Fayette County Leader from Fayette, Iowa on November 21, 1957 · Page 5
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Fayette County Leader from Fayette, Iowa · Page 5

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Fayette, Iowa
Issue Date:
Thursday, November 21, 1957
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Page 5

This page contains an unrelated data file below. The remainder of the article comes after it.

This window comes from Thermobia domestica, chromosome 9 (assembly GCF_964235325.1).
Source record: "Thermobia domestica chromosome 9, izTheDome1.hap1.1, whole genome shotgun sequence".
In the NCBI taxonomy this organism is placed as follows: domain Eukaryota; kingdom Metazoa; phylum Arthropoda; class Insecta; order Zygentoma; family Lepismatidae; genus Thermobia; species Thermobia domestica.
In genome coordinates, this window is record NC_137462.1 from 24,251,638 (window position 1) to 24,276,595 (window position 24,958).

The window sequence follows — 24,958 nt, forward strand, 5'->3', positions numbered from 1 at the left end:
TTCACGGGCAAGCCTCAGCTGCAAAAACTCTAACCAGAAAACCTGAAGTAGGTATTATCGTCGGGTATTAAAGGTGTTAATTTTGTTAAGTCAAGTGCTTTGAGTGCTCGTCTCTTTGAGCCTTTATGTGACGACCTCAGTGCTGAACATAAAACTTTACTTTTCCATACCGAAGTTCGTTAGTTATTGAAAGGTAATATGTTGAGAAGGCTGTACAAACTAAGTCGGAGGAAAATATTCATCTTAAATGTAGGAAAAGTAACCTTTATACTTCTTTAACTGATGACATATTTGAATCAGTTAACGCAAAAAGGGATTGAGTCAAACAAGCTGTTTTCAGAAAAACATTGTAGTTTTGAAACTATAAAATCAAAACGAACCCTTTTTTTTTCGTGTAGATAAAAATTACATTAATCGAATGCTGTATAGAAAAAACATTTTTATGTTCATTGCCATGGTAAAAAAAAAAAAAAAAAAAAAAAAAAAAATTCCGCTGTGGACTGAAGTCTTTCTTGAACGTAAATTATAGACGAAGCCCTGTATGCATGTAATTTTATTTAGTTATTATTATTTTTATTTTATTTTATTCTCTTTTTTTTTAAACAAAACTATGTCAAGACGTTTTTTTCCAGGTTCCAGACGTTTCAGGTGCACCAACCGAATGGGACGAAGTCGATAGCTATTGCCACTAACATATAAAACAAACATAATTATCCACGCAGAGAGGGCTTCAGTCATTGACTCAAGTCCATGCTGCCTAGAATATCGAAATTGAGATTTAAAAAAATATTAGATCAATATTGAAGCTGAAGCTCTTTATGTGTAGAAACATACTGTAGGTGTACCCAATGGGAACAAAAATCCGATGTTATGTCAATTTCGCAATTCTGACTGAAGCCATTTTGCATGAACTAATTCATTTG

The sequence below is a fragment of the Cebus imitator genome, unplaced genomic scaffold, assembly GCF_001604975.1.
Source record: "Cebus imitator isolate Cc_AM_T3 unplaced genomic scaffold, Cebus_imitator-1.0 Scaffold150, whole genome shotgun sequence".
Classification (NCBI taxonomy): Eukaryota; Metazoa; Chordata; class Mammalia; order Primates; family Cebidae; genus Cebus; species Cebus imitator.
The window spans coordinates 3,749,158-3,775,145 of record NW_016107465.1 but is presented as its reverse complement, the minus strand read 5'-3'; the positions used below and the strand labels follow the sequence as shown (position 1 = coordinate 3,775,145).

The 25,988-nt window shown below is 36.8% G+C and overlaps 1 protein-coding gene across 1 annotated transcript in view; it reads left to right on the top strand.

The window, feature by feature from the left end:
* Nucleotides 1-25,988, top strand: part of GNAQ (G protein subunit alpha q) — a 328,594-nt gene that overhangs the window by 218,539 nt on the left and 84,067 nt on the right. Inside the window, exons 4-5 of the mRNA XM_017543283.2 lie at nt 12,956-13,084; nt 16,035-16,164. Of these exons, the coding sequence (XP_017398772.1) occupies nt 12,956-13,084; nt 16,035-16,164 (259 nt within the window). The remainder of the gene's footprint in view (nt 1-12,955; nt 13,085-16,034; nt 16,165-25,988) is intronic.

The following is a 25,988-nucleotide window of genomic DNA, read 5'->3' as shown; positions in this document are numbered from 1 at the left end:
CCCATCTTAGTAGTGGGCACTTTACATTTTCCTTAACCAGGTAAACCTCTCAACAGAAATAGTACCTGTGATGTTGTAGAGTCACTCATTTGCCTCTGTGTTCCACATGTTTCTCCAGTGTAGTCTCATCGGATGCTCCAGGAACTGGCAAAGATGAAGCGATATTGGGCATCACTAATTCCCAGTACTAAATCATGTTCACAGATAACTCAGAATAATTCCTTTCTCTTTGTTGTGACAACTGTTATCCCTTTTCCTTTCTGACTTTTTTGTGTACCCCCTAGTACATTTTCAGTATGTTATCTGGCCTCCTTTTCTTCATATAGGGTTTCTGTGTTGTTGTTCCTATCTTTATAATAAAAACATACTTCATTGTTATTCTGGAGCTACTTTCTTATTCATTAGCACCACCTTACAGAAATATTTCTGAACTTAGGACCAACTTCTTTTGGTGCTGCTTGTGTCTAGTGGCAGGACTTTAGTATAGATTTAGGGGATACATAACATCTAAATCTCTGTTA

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Iowa Crop Report " November 1, 1957 Harvest of the fall crops w.-is slow in getting started this year because of late planting and poor drying weather during September, according to the Iowa Cooperative Crop and Livestock Reporting Service. This situation was aggravated by \vct weather during October. At the corn, soybeans and sorKluun end of the month, harvesting of grain was running behind normal in progress toward completion. Jn contrast, the weather which has hampered field operations has 'been favorable for pastures and new seedings. Tho crop out- look ft* a whole- continued to be very good on November !. Estimated productions of all the major crops (corn, oats, soybeans. mill hay) are above hofli las! year's and the 1940-53 ten-year average productions. Ban im; any imforsecn weather extremes, the delays in harvest operation,-.-; are not expected to have any major effect on the final outcome of production. CORN Iowa cnrii produe.'ion remained unchanged at an estimated <>I7.- 747.000 bu. This is 1!! percent more than the .WUJV.'MWO produced last year and Hi j)eri'ent more than the 194(i-, r >r> average production of 544,574.000 bushels. T-he averape yield is placM a!. \'>v.-;at."> i. (il.O bushels per acre as roni bi.i.-.'iels ereati pared with last year's yield "t !» i ' e : .IM 51.0 bushel-; per acre and the 111- lii-i," |<in.lu :i year average of 5(1.(i bushels pe- ni" - i i m ',n acre. ii.'odu. eil la-> Slow progress was made m cent moie l'ia the harvesting of corn dunni: .u.' 1 p:-I'l'id; < <clulier and, a I the end of Ihe bu n< i . month a ;'.-iod share of the CI.IM A' i e .1 • !/ was s'till too i-wet for cnlibiiii.'. '. • > i-. ;u < >>''.i AI i ilit L'~) percent of Ihe ai'M';i",e •. .- ' ;'. ,i. LI*:-was picked or snapped by No- -.''e.,:.ii r r,\ vember 4. This may be conipaied ur,'x,m.ite!y with 05 percent harvested at I hi.- ••',;.:> ' .-icii-a- time last year and l!Mli-;>f> ave: I---'- '-ear ,il a.'.e of (id ))i'rcent harves'.ed ' '"'" - l>: '''" ' '.':!:lie Ihe a\'ei SOYBEANS Soybean pi oduction is estimated at Vl.V(i2.000 bushels as of ' Tho reported pasture condi- .-.on, at 91 percent of normal. illu I, ales the generally excil- l.'iit pasture situation in this Stale considering the time of \en. Pasluie condition was re- pui'ted at 5li percc'iit of normal mi nun <in November 1, I<l5(i and the 10- year average condition for this i:;4.mm • n,:M 1" i .ver- In is FARMERS GIVE TO CROP Walter Teller delivered a lare,e pick-up truck load of coin from lu.s farm to the Prairie City Fanners' Cooperati\'e Elevator Weilnesday November 1',!. directing thai it be niven to the 21 NOVEMBER 19517 Christ i;m Rural Overseas 1'ro- «r;mi (CROP). Wit), this sliinn- lalion. 100 Prairie Ciii;ms fabonl half nf them students in Ihe Ilij:h School) manned trucks and piek-ups to solicit four to\vriships fur CHOI' 1'jfts. They collected 550 bushels of corn ;m d S.mo.OO in two hours time. Word concerning Prairie City's CHOI' canvass spread to other communities where farmers wished to share their produce with needy persons who are assisted by American church a^en cies in other countries. Farmers m Northern Jasper County arranged in shell some of tin ir corn and jj,ive it to CROP. Shell- im,' centers were set up on the Albert liollhoefer farm north of Newton and on the Richard Ciross farm west of Newberg. CROP corn collection centers have been set up in several additional counties throughout the Stnte. and Iowa farmers are responding by sharing from their abundant harvest. Iowa CHOP Director John Nolin said in Oes Moincs Friday, Unit corn or soybeans in ship- pint; quantities are even pre- TO rash pitts ' to 6ROP. "Corn", se said, "is needed for cookini; oil to use in lieu of lard, and a bushel of corn produces t.he same amount of oil whether its value is $0.00 or SI.50. Soybeans are needi (i to furnish pro teins foj- the diet of refugees and flood victims." CROP is shipping '2t'.0.0()0 pounds of soybeans 111 is month to Korea, Hont;U"nji, Haiti, and the Near Kasi. These shipment.; are bem.i_! made in re- spon ,e to a request from Church World Service. (lilt; lYom Ihe 1057 CHOP campaign in 111 States including Iowa, will lie symbolically dedicated at a Sunday, November U4. Center of Hie Nation Thanks- Hivmn Service at Manhattan. Kansas. The Manhattan Thanks KIVIIIH Si rvice will be conducted by ;hc National Council of Churches and is to be similar to the same service held a yuai ayo at Marshalltown, Iowa. Having decided to quit farming I am holding a complete closing out sale on the farm lo,-at«l 1 .nil,- W.-sl and 2 miles North of Maynard. FRIDAY NOV. STARTING AT 12:30 PREPARED BY AMBR1CAN FOUNDATION FOR ANIMAL HRAL.TH CHOLERA CAN WIPE OUT ENTIRE HERD Notliliu; can put a fnnncr out of tin. 1 hwiiiL- business fustfr Ui;\n un GUUn'vuk of hon chok'iii. So (loudly is the virus Unit causes tliu (liseu.M-', thai tut pinount mily to cover thu IHM*! i>f 33 Head Cattle 33 33 Head of Cattle Bangs Tested and Calfhood vaccinated. 2 Holstein — due in January 3 Holstein — Fresh in October 1 Holstein — Fresh in August 1 HoUtein — Fresh in September 1 Holstein — Second Calf due in April 1 Holstein — Market Cow 11 Holstein — Coming 3 yrs. old — due in January 1 Guernsey — 2 yr. old — due in March 3 HoUtein Heifers — due in late March 1 Holstein 3 yr. old Heifer 3 Holstein Heifers — 18 Months — Open 5 Holstein Heifers — Year-old in January MACHINERY McCormick Corn Binder 46 M McCormick Tractor and 238 Cultivator 41 H McCoimick Tractor and Cultivator Set of 12 x. 38 Tractor Chains Set of 11 x 38 Tractor Chains Heathouser tor M Tractor — Good Heathouser for H Tractor — Good McCormick Little Genuis 3-14 Slat Bottom Plow McCormick Little Genuis 2-14 Slat Bottom Plow McCormick 2 Row Tractor Corn Planter McCormick Semi-Mounted Tractor Mower McCormick 4 Bar Tractor Rake McCormick Tractor Manure Spreader McCormick Endgate Seeder McCormick 45 Baler McCormick 2 M Com Picker Mounted on M McCormick 4 Section Drag with Folding Draw Bar 3 Section Drag 8 Foot Quack Digger John Deere 15 ft. Disk 28 ft. Bloom Elevator with Engine 3 Rubber Tired Wagons Montgomery Ward Flare Box Triple Box Hay Rack Bale Rack with Tight Box Case 8 ft. Grain Binder 2 Wheeled Trailer with Triple Box 2 Wheeled Light Trailer Rosenthal Shredder — 4 Roll — Good Montgomery Ward Hammer Mill — 15 inch Stoneboat — 3 Plank Hog Fountain Tank 2 Small Water Tanks 80 Gal. Hog Water 35 Bushel Hog Feeder Steel Hen Nests Chicken Waters Par-Mac Battery Fencer 1 Feed Cook Surge 2 Unit Milker and Pump Surge Syphon Pipe Line Milker 3 Unit b.P. 11 Surge Pump 7-10 Gal. Milk Cans Milk Pails and Strainer Grapple Hay fork Raymond 24 in. Band Saw Walsh Hydraulic Wagon Jack Mounted Wood Saw tor Tractor Qualified Heater - Wood or Coal Brooder House 10 \ 20 A vvolilily gait i.i one j choli-ru. of hoi; ft pin can spronil tlio disease to thousands (if h(i^?. In the l:\ci- ut Midi a fearful nii!ar,oni.-;t, what. c\ui tin 1 farmer do (o protect Ifs |)':;s'.' 'I'iie <uily reliable ijro!ec;iun is vaccination Ot ]' "M I't :''.;:i'!l v, [>ni:'.ivr le'e. \.'/:.-:i /.'^s is <.'.:.:,' [i. \; )-j '.y t l>y somcono who fully understands the precautions that must bu followed tn insuiv sutvess, tliore is very little chance ul (i cholera outliroa!;, even though Hie aniniaU lire Kilt-r L'Xpusi'd d) tile disi'iist!. 1.), mi.- lni|iroi>eily, vaccination may set. oil' u disastrous iv.u-i.xin nearly as had us I hi; di.-ea.v il.M'lt Vclei inai ians say lainuTi them selves can (In a Int In help in.-ili sucressliilt v.n-i-iiiMtion, hci ae pu;s mu i ti" ln'iilHiy to obtain the licM resiih-. lli':'n on tiie li^t U K"'.il M 1- - = '' 1 U ll'cll balanced :.:.. a l.al ur;.i'.V l,'-...,t ,;f. ]<'-;i! in i . •.-.;•.'./.,' (.li'na mil'iiv;.-. p'-;; ;• -• p"ut:>.'';'d UKHi: 1 -'- v..i. 's a.. I ot'.-.iT Ki'.'.v.al piU-as.U-.:., 'i.u! i...•.•:•.'.,'.,.:-SV.:L- ;•..:-•£ pU; is a poor vaccination risk. Housing should nlso come In for attention. Pii'.s bland a bellcr I'hnnci; of h\iilclin;; disease ve;'. t- mice if ll-.r-y an.- well liou-vd \\ith- oul diaii'Jiis and clampnr-.;s. '1'iuis, veti'i l '.ii: l .rlaiis ad\i.-e that well fed, w !1 ]-.'.iii;e:l, and V.v'.l carcil for !<'.:',*, wiien vaccinate:! properly n;;ai:i.-! ho': cliolern, ,s!:ir:l 11)1!" (','!!r. er of con ti 1 : 1 .!. 1 'I US till 1 ) >• : y o'. : -..• •. HOGS 2 Sows with 12 Pigs 10 Pigs — 8 Weeks Old California White Yearling Hens — 125 — (More or Less) HAY and GRAIN 4000 Bales 1000 bushel Nemaha Oats, (More or Less) Hay — Mixed Clover, Alsike and Alfalfa (More or Less) 45 Acres of Corn — Either in Field or Crib — Depending on Weather Many Articles too Numerous to Mention. II OWNER Donald W. Roquet Usual Terms Not responsible for accidents AUCTIONEERS — Thiele Bios. Lunch on grounds served by Maynard Presbyterian Church CLERK — Maynard Savings Bank WHEN YOU USE BELL BRAND 36% DAIRY SUPPLEMENT For greater milk production your dairy feed should contain an adequate level of proteins, minerals, and vitamins to meet the cow's needs based on her milk production with due consideration being given io the quality of roughage. The poorer Ihe roughage (hay and silage), the higher mutt be the protein level of the dairy feed. By mixing the proper amounts of BELL BRAND 36% DAIRY SUPPLEMENT and ground grains you can make feeds of any desired protein level. With good quality legume roughage, a 16% protein dairy feed should be used. For fair quality roughage, use an 18% mix and for poor roughage a 20% or 22% protein mix may be needed. Get a supply of BELL BRAND 36%~5AIRY SUPPLEMENT today I Bell-Brand Supply Farm FAYETTE • "Wt^Ml...'.^..^.-^.,,^